Record drought hits Argentina’s economy

Argentina, the world’s largest exporter of processed soy and the third-largest for corn, is grappling with a severe drought that is jeopardizing the country’s economy. The drought is the worst in 60 years, resulting in sharp reductions in soybean and corn harvest forecasts. On Thursday, the Buenos Aires grains exchange revised down its soy production outlook to 27 million tonnes, the lowest since the beginning of the century. Farmers could face losses of $14 billion, with soy, corn, and wheat production potentially reducing by 50 million tonnes. “It’s unprecedented that the three crops fail.

The drought has worsened Argentina’s economic crisis, heightening fears of default and putting at risk targets agreed with the International Monetary Fund (IMF). It comes as the country prepares for crucial general elections in October, battles 99% inflation, and faces large repayments to bondholders and the IMF. The drought is a significant setback for the country, which relies heavily on grains as its main export, and plans to replenish depleted foreign currency reserves are stalling. This has prompted discussions with the IMF to ease reserve accumulation targets for the year, with GDP forecasts being revised down.

Argentina has suffered from at least eight heatwaves in the 2022/23 season, with the drought affecting farmers in some areas since May 2022. The drought has been compounded by high temperatures linked to climate change. Soy and corn forecasts could worsen further if rains do not come, warned the grains exchanges. Soy forecast by the Rosario exchange is already at its lowest since the 1999/2000 season, and the anticipated yield is the worst since 1996/97. Farmers are anxious, with some predicting less than half the expected harvest.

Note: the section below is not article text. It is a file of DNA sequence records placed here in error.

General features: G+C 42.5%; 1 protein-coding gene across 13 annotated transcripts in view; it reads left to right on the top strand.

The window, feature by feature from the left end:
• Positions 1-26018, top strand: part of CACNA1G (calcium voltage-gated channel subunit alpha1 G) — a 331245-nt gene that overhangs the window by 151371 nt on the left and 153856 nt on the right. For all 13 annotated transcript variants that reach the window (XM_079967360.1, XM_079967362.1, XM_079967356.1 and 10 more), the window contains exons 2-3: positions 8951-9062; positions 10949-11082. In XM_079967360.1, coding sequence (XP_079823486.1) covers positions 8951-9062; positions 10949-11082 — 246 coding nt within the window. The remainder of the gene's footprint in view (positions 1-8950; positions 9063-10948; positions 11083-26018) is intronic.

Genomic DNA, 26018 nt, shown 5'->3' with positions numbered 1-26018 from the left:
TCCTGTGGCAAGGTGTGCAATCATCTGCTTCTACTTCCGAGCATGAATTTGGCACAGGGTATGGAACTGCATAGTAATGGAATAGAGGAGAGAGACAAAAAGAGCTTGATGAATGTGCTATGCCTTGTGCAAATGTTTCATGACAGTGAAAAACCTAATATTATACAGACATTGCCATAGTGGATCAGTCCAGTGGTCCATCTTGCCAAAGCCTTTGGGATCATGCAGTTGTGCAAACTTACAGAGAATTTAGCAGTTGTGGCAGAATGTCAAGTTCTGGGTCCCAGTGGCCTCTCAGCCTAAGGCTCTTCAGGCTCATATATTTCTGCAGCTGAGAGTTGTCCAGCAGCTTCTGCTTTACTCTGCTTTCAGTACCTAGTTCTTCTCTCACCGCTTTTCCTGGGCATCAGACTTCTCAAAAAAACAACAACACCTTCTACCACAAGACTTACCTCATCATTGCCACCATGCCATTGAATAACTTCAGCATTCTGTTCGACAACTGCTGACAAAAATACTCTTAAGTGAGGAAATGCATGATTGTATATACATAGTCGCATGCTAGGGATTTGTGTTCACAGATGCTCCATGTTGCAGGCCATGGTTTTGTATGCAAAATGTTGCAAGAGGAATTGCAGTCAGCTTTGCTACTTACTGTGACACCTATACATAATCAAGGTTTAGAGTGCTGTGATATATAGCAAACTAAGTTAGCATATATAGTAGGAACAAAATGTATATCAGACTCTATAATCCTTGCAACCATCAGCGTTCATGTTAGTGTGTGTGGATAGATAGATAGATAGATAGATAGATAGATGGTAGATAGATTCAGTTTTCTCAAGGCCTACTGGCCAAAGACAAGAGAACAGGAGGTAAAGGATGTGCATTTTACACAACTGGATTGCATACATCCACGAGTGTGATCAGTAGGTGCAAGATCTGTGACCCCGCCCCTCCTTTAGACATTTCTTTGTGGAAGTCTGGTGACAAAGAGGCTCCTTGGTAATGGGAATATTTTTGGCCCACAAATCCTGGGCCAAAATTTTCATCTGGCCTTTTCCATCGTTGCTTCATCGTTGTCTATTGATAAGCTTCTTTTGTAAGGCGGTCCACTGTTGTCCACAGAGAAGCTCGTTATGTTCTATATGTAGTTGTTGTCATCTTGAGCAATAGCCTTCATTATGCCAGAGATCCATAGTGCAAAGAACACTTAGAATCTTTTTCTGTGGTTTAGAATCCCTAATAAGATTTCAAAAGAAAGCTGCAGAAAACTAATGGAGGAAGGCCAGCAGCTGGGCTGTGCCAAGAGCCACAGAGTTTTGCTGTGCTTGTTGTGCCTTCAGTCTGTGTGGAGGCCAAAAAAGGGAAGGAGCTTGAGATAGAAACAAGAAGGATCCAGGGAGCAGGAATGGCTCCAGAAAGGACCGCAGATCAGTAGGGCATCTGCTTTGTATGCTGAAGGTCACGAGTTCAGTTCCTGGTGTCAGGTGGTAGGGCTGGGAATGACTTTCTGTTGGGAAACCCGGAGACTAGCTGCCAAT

Luis Zubizarreta, head of the commercial ports chamber and soybean industry body, described the situation as “dramatic” and warned of its impact on Argentina’s entire economic situation and foreign currency income. Zubizarreta added that the flow of grains at ports is historically low due to a lack of merchandise. The drought is an unprecedented climatic event, Calzada said. Meanwhile, farmers are hoping for rain to help them mitigate their losses.

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